Irish workers refuse to pay for the banks' profiteering

29 November 2010

Last Saturday's national march called by the Irish Confederation of Trade Unions filled the streets of Dublin with 100,000 protesters - the largest protest ever in the Republic's history. And the countless hand-written placards held by the protesters spelt out their anger in no uncertain terms against the banks and their lackeys in government.

Yes, the Irish working class has every reason to be angry. Having been faced already with two rounds of cuts, it is now facing another, even more drastic turn of the screw, in order to allow the government to make up for more losses which had been hidden so far by the country's banks.

Attacks against the working class

All the details of this turn of the screw will only be published on 7th December. But it is already known to involve £8bn in cuts and £5bn in new taxes by 2014 - which, in proportion to the size of the population, would be the equivalent of a total £182bn budget squeeze in Britain, more than twice what Osborne wants to get us to swallow by 2015! Worse, 40% of these cuts are to be implemented straight away, from January.

Like here, most of the cuts are targeted at the working class and poorest. All benefits stand to be cut by around 11% and more punitive measures are to be introduced against the jobless, at a time when unemployment runs officially at 13% with no jobs in sight! And plans to cut around 14% of public sector jobs are bound to make things even worse.

Wages will be cut by 10% for new public sector entrants, while public sector pensions will take a 4% additional cut, including for existing pensioners. The state pension will be frozen in nominal terms for 4 years at least (meaning that its real value will go down by the rate of inflation) while retirement age will be postponed to 66 and, eventually, to 68.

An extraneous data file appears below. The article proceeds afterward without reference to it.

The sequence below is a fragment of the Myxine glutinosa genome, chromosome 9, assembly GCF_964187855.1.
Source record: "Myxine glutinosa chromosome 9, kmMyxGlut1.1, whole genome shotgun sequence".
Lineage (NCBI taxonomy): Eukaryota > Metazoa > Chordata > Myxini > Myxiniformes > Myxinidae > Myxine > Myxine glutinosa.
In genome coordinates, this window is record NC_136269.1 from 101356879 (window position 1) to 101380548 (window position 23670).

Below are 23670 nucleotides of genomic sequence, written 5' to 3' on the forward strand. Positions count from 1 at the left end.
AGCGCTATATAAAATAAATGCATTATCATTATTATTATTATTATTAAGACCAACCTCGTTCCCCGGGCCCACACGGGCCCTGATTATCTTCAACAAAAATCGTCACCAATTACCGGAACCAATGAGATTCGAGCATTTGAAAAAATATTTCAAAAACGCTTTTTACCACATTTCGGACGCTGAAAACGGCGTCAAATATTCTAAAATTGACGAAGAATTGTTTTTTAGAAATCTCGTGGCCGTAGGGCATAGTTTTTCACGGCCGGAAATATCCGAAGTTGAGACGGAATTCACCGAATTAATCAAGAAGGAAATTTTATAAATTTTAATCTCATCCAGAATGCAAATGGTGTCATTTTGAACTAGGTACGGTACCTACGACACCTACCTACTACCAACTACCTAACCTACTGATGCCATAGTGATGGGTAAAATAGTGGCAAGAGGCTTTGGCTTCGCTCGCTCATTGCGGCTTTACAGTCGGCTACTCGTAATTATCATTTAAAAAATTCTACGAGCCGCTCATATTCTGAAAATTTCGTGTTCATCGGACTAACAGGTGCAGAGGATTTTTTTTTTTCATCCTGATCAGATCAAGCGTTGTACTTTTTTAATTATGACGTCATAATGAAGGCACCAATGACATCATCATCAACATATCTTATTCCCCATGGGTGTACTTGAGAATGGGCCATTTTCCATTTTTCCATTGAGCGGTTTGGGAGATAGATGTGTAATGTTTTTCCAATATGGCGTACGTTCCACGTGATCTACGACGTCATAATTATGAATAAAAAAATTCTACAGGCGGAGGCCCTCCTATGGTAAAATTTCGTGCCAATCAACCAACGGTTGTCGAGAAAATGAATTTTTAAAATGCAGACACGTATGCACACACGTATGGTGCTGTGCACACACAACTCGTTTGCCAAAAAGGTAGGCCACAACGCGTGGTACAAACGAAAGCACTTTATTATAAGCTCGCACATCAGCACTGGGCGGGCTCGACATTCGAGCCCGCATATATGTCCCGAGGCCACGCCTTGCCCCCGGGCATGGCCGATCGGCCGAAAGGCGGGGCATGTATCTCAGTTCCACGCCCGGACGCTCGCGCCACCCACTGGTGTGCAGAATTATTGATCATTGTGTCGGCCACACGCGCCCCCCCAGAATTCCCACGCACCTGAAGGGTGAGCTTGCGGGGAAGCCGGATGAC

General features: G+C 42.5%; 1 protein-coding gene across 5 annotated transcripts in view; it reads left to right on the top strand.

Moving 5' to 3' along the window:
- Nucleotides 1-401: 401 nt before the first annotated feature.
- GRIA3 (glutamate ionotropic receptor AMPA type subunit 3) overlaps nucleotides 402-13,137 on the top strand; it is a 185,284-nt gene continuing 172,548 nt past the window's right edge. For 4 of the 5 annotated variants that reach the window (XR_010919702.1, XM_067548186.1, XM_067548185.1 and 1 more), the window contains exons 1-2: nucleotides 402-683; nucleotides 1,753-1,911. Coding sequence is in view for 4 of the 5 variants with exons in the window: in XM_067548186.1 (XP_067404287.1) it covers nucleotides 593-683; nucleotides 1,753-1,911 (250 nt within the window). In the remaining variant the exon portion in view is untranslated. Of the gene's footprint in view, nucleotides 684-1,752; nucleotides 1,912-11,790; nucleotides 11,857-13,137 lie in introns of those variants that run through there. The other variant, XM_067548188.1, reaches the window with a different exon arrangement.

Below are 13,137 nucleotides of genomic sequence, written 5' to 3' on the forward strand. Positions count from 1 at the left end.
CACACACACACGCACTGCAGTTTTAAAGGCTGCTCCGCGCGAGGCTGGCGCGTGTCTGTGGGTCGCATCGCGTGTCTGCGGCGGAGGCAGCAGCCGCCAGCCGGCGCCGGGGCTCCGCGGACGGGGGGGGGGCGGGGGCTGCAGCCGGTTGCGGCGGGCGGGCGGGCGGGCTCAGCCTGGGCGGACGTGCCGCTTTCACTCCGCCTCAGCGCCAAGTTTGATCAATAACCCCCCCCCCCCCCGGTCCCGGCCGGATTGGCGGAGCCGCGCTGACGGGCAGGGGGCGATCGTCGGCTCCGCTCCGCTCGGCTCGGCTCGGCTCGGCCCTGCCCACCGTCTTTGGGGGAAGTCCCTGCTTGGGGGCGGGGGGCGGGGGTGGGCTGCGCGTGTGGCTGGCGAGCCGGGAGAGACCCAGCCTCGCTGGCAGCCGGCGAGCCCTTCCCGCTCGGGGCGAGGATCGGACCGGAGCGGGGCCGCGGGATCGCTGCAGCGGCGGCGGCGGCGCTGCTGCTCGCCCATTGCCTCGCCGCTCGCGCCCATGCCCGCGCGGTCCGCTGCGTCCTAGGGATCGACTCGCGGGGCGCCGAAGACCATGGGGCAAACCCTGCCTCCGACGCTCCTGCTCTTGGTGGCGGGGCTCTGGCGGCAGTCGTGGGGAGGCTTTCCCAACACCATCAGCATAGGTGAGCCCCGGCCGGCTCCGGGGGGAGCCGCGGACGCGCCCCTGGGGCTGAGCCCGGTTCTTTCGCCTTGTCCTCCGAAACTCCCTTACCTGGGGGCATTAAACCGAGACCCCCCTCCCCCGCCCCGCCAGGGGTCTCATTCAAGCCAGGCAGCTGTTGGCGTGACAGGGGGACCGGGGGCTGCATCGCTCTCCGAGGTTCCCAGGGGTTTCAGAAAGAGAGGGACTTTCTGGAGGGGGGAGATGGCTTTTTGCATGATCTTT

On the tax side, allowances will be reduced so that more poor working class households will have to pay taxes. At the same time, water charges and a new tax, comparable to the council tax, is to be introduced, while VAT is to be increased from 21 to 23%. Of course, there is no question of increasing taxation on the very rich, nor of increasing the derisory 12.5% corporation tax which was introduced by Irish politicians to attract big foreign finance businesses.

All this is supposed to "save public finance and the economy". But what gives the game away is the fact that the government also plans to cut the minimum wage (only paid by private bosses) by more than 11% from January - more proof that this is really all about boosting capitalist profits, as the Dublin protesters understood very well.

The dirty hands of british capital

In the ranks of the Dublin march were banners blaming the EU and IMF for this round of cuts, since it appeared as part of Ireland's £74bn international "rescue" package. Except that, with or without this "rescue", the Irish politicians would have used public funds to bail out Irish banks, just as they have done since the beginning of the crisis, exactly in the same way as it happened here.

On this occasion, just like the Irish or British governments, the EU and IMF are acting as trustees of their own bankers. They forced Dublin into this position not in order to "rescue" Ireland's state finance nor its economy - nor even to protect the euro - but to rescue the profits of the European and American banks which have lent large amounts of funds to Irish banks in order to make a quick buck out of the real estate speculative bubble that was developing there before the crisis broke out.

It is for the very same reason that Osborne has stepped in. Because Britain's big banks were up to their necks in the Irish bubble as well. So much so that, by now they are the largest lenders to the Irish economy. London developers also borrowed large funds via Ireland, for tax reasons, and if Dublin was to withdraw the state lifeline to Irish banks, forcing them to recover outstanding loans, many of their prestigious developments would be in trouble. Not to mention British companies, which monopolise 1/3 of Irish imports!

The problem facing the working class, in Ireland just as much as here, is this profit system which has become so unstable that it behaves like a mad boomerang, causing damage all over the economy. Neither in Ireland, nor here, can anything be expected from politicians and trade-union leaders who tell us that there is what they call a "better, fairer way". The truth is that there can be no solution within this bankrupt capitalist system. In the meantime, the only way forward is to stand up and use our collective strength, as our Irish brothers and sisters began to do in Dublin, to stop the politicians and bosses in their tracks.